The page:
The chaos of the last week, the heady entry into Jerusalem followed by the events in the Temple, the unexpected revelations in the Upper Room, the arrest, trials, crucifixion, death, and vigil must have left Mary raw. We can imagine that coming to the tomb she was expecting to have some moments of mooring, to be with Jesus’ body, to honor and love him. Imagine the trauma of having that, too, ripped away.

So, I think we can forgive Mary that she is so overcome with grief and distress that she does not even bat an eye when two angels appear and ask her what is wrong.

“They have taken away my Lord, and I do not know where they have laid him,” she says.

Suddenly, Jesus appears, but Mary does not recognize him, mistaking him for a gardener. We can speculate why this is the case: his resurrected form is different than his earthly one; Mary is an emotional, spiritual, and mental wreck and it takes her a few beats to catch up; she is so focused on locating the body she is not aware of her surroundings; perhaps Jesus as a gardener is meant to be a play on images, reminding us of Jesus’ parables of seeds and harvests. Regardless, when Jesus says her name and she turns around, Mary recognizes him and goes to hug him, which he does not allow because he has not yet ascended.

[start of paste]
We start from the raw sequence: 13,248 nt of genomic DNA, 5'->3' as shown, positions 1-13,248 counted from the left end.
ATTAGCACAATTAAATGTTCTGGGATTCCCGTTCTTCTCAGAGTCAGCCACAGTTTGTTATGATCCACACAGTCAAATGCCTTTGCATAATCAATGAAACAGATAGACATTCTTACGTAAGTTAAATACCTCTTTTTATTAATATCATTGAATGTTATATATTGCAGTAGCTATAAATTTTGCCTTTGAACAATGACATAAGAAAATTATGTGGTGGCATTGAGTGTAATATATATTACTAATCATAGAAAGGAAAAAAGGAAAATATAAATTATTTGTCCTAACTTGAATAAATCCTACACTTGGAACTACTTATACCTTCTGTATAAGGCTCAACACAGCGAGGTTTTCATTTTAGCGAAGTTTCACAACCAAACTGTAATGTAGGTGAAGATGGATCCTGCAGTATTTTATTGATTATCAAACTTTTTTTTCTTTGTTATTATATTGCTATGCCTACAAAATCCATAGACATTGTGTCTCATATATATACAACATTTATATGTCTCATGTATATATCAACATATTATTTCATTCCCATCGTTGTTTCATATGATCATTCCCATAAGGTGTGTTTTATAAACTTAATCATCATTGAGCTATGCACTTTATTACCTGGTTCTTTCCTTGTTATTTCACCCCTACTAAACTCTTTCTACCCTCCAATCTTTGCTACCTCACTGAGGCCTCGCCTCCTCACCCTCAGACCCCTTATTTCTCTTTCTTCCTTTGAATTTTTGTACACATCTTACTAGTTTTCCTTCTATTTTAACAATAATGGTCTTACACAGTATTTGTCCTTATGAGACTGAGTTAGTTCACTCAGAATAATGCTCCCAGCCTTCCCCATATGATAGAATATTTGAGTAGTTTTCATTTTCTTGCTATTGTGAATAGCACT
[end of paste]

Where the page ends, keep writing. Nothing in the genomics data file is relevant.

I’m gonna go ahead and punt that last detail until next Easter’s sermon.

The Gospel of John is clear about what happens next, though: Mary becomes the chief apostle, the one sent out to deliver the good news of the resurrection: she tells the disciples of what she has seen and heard. The post-Easter story begins with Mary. It’s sad that this has ever been a controversial observation.

But what I take from both of these narratives is that running home scared is a perfectly good response to rumors of resurrection.

The story of Jesus being raised from the dead defies logic, to such an extent that for some it is the ultimate stumbling block of faith, especially since it has been placed at the center of Christian confession, thanks largely to Paul. If Christ is not raised, he wrote, our faith is in vain.

It seems that the further we have gotten away from the historical resurrection, the more we Christians have required each other to believe it completely and entirely, proclaiming it as the alpha and omega of following Jesus. Yet, with today’s passages, in both the earliest and latest canonical resurrection stories, we see confusion, fear, and very human concerns preventing people from understanding immediately and fully.